Alternating Fluvial and Lacustrine Sedimentation: Tectonic and Climatic Controls (Provence Basin, S. France, Upper Cretaceous/Palaeocene)
- M. Marzo and
- C. Puigdefábregas
Published Online: 14 APR 2009
Copyright © 1993 The International Association of Sedimentologists
How to Cite
Cojan, I. (1993) Alternating Fluvial and Lacustrine Sedimentation: Tectonic and Climatic Controls (Provence Basin, S. France, Upper Cretaceous/Palaeocene), in Alluvial Sedimentation (eds M. Marzo and C. Puigdefábregas), Blackwell Publishing Ltd., Oxford, UK. doi: 10.1002/9781444303995.ch27
- Published Online: 14 APR 2009
- Published Print: 16 SEP 1993
Print ISBN: 9780632035458
Online ISBN: 9781444303995
- Alternating fluvial and lacustrine sedimentation;
- horizons of detrital sediments (quartz sand channel bodies, bars or sand sheet) developed in a braided system;
- Cretaceous chronostratigraphy;
- floodplain, lacustrine and proximal alluvial fan;
- Fluvial pattern reconstruction by measurements of current marks, dip of bed sets etc
The continental sediments that accumulated in Provence during the Upper Cretaceous/Palaeocene are organized in several similar sequences that evolve from fluvial to lacustrine facies. A first attempt to analyse the parameters governing such a sequential arrangement persisting during some 30–40 m.y. is based on a detailed analysis of the two best preserved sequences (Rognacian–Vitrollian).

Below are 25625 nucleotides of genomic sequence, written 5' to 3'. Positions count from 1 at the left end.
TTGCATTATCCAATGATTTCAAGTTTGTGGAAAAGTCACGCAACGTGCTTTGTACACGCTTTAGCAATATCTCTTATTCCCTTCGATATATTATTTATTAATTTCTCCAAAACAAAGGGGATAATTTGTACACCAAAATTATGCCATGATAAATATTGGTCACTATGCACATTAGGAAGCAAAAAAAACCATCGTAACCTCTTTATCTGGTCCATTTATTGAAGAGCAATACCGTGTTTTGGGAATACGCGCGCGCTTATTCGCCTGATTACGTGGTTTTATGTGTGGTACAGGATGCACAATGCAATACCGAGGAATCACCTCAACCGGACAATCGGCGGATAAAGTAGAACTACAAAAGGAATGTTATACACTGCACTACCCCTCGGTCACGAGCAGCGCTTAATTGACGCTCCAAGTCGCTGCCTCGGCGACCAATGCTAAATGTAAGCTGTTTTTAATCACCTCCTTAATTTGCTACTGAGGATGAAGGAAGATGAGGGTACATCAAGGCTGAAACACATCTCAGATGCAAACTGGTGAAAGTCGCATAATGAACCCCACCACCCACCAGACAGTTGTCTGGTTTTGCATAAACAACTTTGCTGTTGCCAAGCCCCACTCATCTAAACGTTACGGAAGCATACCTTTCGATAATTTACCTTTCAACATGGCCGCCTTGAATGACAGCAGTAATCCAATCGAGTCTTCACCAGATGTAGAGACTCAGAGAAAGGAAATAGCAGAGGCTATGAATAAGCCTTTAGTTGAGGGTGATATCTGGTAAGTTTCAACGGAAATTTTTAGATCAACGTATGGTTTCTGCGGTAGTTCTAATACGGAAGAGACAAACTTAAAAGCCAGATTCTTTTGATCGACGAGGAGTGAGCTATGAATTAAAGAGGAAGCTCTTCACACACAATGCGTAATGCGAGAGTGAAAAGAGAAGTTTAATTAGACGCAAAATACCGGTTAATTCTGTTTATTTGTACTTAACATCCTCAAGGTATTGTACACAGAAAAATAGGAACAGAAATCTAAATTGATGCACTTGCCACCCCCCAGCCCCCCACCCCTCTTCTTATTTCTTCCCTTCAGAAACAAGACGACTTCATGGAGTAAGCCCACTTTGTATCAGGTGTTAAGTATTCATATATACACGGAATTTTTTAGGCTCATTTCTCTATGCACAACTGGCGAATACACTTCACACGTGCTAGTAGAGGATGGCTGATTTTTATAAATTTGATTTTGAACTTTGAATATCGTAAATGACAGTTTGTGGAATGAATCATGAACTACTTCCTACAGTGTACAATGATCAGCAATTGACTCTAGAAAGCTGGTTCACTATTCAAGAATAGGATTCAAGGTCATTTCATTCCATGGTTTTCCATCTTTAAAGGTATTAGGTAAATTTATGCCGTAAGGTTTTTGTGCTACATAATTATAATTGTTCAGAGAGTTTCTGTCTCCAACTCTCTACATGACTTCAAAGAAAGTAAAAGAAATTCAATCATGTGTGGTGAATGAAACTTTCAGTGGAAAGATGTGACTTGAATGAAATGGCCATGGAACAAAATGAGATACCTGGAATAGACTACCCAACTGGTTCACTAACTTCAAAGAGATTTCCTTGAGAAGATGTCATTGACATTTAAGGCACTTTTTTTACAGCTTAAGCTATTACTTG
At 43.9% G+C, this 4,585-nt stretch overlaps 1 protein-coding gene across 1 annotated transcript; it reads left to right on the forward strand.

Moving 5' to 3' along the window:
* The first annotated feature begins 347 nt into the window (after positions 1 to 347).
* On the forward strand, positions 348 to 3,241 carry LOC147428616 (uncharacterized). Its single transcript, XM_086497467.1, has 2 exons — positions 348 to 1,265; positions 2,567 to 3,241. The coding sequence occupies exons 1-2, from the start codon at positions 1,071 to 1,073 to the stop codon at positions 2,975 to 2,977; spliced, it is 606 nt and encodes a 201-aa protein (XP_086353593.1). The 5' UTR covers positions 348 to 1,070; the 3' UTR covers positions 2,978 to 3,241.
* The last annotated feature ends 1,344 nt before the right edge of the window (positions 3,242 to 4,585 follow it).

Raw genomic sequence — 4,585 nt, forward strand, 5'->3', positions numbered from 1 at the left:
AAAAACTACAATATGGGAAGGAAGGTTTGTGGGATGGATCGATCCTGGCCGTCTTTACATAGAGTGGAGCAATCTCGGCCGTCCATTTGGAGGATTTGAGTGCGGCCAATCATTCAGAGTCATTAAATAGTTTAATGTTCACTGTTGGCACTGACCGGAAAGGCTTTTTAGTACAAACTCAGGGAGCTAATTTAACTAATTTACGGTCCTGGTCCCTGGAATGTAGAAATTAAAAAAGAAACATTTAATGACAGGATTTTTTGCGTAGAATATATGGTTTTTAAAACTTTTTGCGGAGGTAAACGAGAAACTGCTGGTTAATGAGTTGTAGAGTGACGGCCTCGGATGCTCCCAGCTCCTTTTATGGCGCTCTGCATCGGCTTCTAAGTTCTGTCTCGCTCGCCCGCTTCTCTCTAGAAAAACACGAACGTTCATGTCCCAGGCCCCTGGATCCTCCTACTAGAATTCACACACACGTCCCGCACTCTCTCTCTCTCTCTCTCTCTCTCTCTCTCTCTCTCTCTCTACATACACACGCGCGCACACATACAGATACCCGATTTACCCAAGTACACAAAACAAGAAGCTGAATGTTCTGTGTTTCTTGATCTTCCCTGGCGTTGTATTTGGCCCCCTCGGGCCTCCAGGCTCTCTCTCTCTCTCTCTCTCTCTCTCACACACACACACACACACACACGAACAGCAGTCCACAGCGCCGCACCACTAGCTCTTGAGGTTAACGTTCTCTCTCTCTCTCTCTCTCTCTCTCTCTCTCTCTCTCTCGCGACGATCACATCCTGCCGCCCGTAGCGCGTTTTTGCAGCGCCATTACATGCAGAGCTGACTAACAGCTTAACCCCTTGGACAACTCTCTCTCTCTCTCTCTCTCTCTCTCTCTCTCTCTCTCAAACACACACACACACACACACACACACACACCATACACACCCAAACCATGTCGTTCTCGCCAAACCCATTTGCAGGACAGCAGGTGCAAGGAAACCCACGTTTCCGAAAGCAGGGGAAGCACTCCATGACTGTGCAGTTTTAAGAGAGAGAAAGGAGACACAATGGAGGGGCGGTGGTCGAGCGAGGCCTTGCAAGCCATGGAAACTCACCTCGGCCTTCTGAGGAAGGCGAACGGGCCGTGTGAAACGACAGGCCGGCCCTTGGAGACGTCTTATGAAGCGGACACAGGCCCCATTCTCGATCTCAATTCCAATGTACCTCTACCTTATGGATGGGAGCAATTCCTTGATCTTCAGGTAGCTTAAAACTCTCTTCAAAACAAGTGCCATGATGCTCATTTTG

The horizons of detrital sediments (quartz sand channel bodies, bars or sand sheet) developed in a braided system network which spread on a silty floodplain. Sediment supply was dominantly fine grained and water stage fluctuations were common. Sand bodies are the result of cumulative deposits of flood episodes; high stages are characterized by channel fill deposits, and low stage by build-up of sand bars and development of algal mats or oncolites. The lacustrine carbonate muds precipitated in shallow water depth lakes. Base level fluctuations controlled the sequential arrangement, and the carbonate muds were often subjected to subaerial exposure. Sediment supply was probably low as testified by the long periods of non-deposition, the intense bioturbation of the sediments, and the low detrital content of the lacustrine deposits.
The basin palaeogeography is governed by two fault systems: an E–W oriented one that defined the drainage pattern, and a NNE–SSW one that controlled the lateral variations of facies. The braided system was, from time to time, bound by locally derived conglomerates which accumulated along the E–W oriented fault system and are evidence of tectonic pulses. The subsidence rate was fairly low (some 300 m over approximately 15 m.y.) and suggests at least a local compressional deformation. Based on the lithofacies arrangement, a model involving thrust and strike-slip displacement along the E–W trending system may be suggested.
From the two analysed sequences, the lithofacies assemblages are governed by a combination of climatic influence controlling base level fluctuations as well as extensive pedogenesis, and of tectonic activity influencing sediment influxes as well as the evolution of depositional environments. Periods of tectonic quiescence and an average low rate of sediment influx allowed climatic influences on sediment to develop and be preserved. Such a balance, between braided fluvial and shallow lacustrine environments, was maintained over such a long period because the low rate of sediment influx roughly matched the subsidence rate. In this context, the environmental fluctuations linked with climatic or tectonic changes were only of limited amplitude.